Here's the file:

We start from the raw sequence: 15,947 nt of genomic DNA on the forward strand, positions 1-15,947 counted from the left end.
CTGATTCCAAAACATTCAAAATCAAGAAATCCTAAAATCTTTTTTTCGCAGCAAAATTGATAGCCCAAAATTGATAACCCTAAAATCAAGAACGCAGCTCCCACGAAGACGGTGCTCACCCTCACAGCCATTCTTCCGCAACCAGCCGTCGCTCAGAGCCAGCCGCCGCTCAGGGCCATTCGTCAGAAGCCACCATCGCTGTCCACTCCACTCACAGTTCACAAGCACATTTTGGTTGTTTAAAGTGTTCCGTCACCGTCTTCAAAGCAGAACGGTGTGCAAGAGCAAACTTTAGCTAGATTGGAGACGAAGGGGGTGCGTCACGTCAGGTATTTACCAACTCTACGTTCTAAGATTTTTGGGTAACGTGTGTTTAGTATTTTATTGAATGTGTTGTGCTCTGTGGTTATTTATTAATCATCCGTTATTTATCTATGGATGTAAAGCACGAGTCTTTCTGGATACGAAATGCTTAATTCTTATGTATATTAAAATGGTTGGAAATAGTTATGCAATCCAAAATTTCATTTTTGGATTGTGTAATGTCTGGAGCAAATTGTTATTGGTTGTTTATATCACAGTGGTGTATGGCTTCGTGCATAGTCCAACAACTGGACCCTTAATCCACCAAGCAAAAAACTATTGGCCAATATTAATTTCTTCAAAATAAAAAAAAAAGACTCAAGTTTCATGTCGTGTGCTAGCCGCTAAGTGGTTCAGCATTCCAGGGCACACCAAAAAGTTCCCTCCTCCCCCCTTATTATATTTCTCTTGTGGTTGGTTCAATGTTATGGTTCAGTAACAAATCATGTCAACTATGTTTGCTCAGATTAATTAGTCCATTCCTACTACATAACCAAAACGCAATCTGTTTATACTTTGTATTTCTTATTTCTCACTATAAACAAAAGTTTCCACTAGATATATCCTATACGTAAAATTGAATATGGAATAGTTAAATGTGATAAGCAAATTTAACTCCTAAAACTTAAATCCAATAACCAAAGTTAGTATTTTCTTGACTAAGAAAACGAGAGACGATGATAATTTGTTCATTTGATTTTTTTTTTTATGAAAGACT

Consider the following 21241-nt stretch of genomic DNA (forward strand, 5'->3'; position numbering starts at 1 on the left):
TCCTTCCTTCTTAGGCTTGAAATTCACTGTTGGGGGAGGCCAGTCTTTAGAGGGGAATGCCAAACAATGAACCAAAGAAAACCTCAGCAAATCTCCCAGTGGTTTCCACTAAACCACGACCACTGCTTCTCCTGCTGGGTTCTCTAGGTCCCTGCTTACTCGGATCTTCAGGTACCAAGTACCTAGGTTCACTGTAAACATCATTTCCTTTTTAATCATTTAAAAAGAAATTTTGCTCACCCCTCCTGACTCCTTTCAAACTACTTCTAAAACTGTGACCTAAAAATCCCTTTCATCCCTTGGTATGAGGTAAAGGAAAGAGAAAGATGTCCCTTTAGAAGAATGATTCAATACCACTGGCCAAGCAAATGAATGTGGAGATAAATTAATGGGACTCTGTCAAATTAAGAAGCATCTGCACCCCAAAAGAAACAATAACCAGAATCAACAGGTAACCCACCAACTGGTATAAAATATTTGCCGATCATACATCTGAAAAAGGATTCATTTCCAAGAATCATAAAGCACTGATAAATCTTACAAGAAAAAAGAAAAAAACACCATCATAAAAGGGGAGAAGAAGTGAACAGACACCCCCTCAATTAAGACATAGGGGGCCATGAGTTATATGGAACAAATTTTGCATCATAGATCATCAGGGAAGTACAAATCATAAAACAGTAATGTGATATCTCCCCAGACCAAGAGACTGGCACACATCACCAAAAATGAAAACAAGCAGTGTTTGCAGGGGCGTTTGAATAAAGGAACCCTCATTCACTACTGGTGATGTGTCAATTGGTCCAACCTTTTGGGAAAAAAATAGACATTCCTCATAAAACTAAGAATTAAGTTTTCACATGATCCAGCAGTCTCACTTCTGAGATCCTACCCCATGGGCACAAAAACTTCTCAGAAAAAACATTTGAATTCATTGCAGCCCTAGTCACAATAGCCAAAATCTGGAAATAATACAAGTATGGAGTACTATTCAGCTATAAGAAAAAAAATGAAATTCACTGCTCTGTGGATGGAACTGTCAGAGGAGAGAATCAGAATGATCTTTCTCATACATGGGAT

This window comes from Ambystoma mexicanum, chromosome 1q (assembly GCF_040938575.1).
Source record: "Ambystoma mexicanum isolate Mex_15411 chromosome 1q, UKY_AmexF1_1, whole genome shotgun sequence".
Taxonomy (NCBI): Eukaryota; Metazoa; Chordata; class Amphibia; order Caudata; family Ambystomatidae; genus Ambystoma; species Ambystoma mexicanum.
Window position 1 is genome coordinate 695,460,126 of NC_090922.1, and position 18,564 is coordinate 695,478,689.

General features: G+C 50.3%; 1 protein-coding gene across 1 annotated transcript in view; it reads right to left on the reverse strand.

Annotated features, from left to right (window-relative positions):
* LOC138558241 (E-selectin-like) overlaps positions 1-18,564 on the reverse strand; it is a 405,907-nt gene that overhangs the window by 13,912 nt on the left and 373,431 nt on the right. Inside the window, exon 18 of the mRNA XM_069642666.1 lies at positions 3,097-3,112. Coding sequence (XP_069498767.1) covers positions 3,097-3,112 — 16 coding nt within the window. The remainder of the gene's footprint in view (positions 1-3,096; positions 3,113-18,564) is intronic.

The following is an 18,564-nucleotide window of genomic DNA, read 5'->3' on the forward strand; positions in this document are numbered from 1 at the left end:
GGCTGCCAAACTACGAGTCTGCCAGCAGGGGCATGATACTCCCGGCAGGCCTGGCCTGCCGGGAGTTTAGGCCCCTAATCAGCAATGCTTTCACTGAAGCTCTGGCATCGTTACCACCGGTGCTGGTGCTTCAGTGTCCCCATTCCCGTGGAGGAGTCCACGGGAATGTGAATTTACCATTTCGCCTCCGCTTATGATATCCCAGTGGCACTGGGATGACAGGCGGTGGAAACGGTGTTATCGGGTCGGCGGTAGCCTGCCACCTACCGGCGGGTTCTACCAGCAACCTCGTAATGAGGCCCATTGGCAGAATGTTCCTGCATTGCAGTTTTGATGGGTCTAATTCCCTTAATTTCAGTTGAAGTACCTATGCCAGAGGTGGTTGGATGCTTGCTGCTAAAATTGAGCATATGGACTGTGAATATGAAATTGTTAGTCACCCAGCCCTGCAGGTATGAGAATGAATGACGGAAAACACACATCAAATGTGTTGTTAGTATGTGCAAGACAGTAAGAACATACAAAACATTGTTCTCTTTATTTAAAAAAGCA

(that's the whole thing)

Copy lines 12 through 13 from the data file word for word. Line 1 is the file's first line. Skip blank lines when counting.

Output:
The following is an 18,564-nucleotide window of genomic DNA, read 5'->3' on the forward strand; positions in this document are numbered from 1 at the left end:
GGCTGCCAAACTACGAGTCTGCCAGCAGGGGCATGATACTCCCGGCAGGCCTGGCCTGCCGGGAGTTTAGGCCCCTAATCAGCAATGCTTTCACTGAAGCTCTGGCATCGTTACCACCGGTGCTGGTGCTTCAGTGTCCCCATTCCCGTGGAGGAGTCCACGGGAATGTGAATTTACCATTTCGCCTCCGCTTATGATATCCCAGTGGCACTGGGATGACAGGCGGTGGAAACGGTGTTATCGGGTCGGCGGTAGCCTGCCACCTACCGGCGGGTTCTACCAGCAACCTCGTAATGAGGCCCATTGGCAGAATGTTCCTGCATTGCAGTTTTGATGGGTCTAATTCCCTTAATTTCAGTTGAAGTACCTATGCCAGAGGTGGTTGGATGCTTGCTGCTAAAATTGAGCATATGGACTGTGAATATGAAATTGTTAGTCACCCAGCCCTGCAGGTATGAGAATGAATGACGGAAAACACACATCAAATGTGTTGTTAGTATGTGCAAGACAGTAAGAACATACAAAACATTGTTCTCTTTATTTAAAAAAGCA